The acid wave is rolling in - Ka Leo O Hawaii: NEWS

The acid wave is rolling in

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Posted: Wednesday, February 15, 2012 5:00 am

The ocean is slowly becoming more acidic as it absorbs carbon dioxide emissions from human activity. Although this slows global warming, it has negative impacts on marine life.

Two scientists, Tobias Friedrich, a postdoctoral fellow, and Axel Timmermann, a professor in the Department of Oceanography at the University of Hawai‘i at Mānoa International Pacific Research Center, are working together to study ways to slow down the process of ocean acidification. Using a computer model, the two attempt to estimate the amount of calcium carbonate in ocean water, which represents the level of acidity.

"In the last ~200 years, humans have released ~500 billion tons of carbon to the atmosphere through fossil fuel burning, cement production and changes in land use. About 30 percent has been taken up by the ocean, which has led to a slower global warming compared to what we would have seen if all of this greenhouse gas had stayed in the atmosphere. However, CO2 reacts with seawater and forms carbonic acid, which leads to an increased acidity and to other changes in the chemical properties of seawater," said Friedrich.

The rising levels of CO2 in the atmosphere and oceans have a negative impact on many different types of biological marine life, such as coral reefs and mollusks. Friedrich explained that ocean acidification "reduces calcification rates of many coral species, as well as of mollusks, and pteropods (a sea snail)." Calcification is important for sea creatures that depend on shells and skeletons.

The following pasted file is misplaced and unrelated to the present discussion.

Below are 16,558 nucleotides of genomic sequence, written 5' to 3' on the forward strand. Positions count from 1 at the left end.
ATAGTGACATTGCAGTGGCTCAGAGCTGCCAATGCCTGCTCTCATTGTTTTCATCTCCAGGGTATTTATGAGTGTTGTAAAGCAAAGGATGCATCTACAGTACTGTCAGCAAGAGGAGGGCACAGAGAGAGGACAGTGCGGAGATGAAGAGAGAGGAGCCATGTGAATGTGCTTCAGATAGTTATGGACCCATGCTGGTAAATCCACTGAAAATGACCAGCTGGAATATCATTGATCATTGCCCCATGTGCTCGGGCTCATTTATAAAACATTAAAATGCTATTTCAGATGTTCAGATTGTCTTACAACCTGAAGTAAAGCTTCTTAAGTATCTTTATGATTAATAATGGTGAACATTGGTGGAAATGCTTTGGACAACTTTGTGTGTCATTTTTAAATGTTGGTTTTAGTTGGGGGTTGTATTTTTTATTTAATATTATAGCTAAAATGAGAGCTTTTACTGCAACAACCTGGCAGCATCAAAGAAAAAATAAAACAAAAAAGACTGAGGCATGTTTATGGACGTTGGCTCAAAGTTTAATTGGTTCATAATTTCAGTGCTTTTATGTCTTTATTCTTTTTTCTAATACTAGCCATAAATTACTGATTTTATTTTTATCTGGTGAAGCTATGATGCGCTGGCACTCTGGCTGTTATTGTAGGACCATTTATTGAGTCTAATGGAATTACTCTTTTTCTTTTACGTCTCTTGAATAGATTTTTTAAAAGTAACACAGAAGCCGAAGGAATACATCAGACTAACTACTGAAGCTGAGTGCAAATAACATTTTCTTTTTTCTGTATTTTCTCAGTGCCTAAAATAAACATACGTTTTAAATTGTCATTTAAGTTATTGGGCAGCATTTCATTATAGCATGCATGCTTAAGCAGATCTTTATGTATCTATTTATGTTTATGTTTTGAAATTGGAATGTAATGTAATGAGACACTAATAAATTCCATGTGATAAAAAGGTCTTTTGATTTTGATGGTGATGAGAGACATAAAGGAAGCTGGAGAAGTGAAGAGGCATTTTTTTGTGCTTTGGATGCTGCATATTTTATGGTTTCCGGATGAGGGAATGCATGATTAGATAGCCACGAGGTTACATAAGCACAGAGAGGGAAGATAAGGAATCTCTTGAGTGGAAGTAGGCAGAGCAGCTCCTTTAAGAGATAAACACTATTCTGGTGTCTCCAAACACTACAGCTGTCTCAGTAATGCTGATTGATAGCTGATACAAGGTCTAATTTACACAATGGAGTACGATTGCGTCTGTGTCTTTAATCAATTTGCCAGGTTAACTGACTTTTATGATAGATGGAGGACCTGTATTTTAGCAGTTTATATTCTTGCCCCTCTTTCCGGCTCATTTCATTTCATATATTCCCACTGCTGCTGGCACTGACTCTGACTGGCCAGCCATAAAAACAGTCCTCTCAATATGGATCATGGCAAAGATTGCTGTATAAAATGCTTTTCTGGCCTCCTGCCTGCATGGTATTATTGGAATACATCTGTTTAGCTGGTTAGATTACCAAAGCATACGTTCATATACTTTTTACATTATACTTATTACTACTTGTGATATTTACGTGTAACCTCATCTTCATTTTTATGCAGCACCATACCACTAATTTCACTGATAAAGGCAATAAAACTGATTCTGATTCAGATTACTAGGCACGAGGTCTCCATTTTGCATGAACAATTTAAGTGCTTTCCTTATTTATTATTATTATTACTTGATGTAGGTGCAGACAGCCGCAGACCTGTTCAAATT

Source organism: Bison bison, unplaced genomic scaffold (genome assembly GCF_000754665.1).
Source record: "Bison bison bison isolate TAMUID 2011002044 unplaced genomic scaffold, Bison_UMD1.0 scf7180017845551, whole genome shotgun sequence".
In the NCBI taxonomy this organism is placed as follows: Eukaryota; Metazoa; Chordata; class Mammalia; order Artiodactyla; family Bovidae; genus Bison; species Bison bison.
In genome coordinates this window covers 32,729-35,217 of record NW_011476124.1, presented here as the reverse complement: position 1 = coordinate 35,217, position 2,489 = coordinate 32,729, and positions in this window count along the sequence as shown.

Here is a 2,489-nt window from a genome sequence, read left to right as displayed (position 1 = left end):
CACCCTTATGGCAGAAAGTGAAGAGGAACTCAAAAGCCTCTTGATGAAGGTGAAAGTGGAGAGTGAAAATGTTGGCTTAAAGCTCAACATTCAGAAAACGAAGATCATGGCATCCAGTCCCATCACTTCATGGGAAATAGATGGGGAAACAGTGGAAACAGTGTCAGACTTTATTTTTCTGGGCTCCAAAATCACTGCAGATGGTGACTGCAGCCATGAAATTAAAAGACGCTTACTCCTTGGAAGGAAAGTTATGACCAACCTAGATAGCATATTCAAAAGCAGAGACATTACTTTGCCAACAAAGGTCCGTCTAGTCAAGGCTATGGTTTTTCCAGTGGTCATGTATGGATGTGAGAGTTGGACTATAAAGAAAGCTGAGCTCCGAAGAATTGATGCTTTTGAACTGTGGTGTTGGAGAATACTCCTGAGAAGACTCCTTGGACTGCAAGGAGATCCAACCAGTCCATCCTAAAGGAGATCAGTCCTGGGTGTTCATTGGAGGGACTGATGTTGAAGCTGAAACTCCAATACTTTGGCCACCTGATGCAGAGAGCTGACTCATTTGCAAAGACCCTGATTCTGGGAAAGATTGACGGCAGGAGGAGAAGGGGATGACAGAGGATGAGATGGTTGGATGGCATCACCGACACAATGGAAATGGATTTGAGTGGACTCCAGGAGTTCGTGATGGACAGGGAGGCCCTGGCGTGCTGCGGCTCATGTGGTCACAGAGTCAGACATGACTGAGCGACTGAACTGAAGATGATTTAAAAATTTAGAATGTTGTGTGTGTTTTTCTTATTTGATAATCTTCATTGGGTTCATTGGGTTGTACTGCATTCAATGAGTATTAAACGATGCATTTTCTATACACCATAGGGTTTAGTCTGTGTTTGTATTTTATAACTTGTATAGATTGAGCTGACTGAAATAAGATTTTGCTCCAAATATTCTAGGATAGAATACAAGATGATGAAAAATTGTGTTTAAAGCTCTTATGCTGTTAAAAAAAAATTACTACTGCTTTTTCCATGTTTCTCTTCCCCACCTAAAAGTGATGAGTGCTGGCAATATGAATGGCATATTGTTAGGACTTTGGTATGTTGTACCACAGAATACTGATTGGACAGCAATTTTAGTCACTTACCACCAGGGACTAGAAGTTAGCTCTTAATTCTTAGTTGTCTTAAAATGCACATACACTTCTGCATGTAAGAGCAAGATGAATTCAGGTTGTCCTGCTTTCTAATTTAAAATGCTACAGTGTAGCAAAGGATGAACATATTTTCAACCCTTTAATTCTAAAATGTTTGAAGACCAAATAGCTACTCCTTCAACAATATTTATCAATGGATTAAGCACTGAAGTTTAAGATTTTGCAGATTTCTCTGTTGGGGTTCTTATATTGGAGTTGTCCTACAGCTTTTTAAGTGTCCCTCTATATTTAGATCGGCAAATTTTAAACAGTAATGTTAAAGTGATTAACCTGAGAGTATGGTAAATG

With coral dying due to bleaching and other diseases, reduced calcification rates make it hard for the populations to return to normal. Because coral reefs house so much of the ecosystem, large numbers of fish species are impacted.

Plankton, which forms the basis of many marine food chains, is another species being affected by this rapid change.

Friedrich added that ocean acidification is linked with humans. "From 11,000 years ago to about 200 years ago, atmospheric CO2 levels have been fairly stable. Thus, ocean acidification did not occur during that time," he said. "It is a man-made problem."

Atmospheric carbon dioxide concentration for the past 800,000 years:

between ~180 parts per million and ~280 parts per million


392 parts per million


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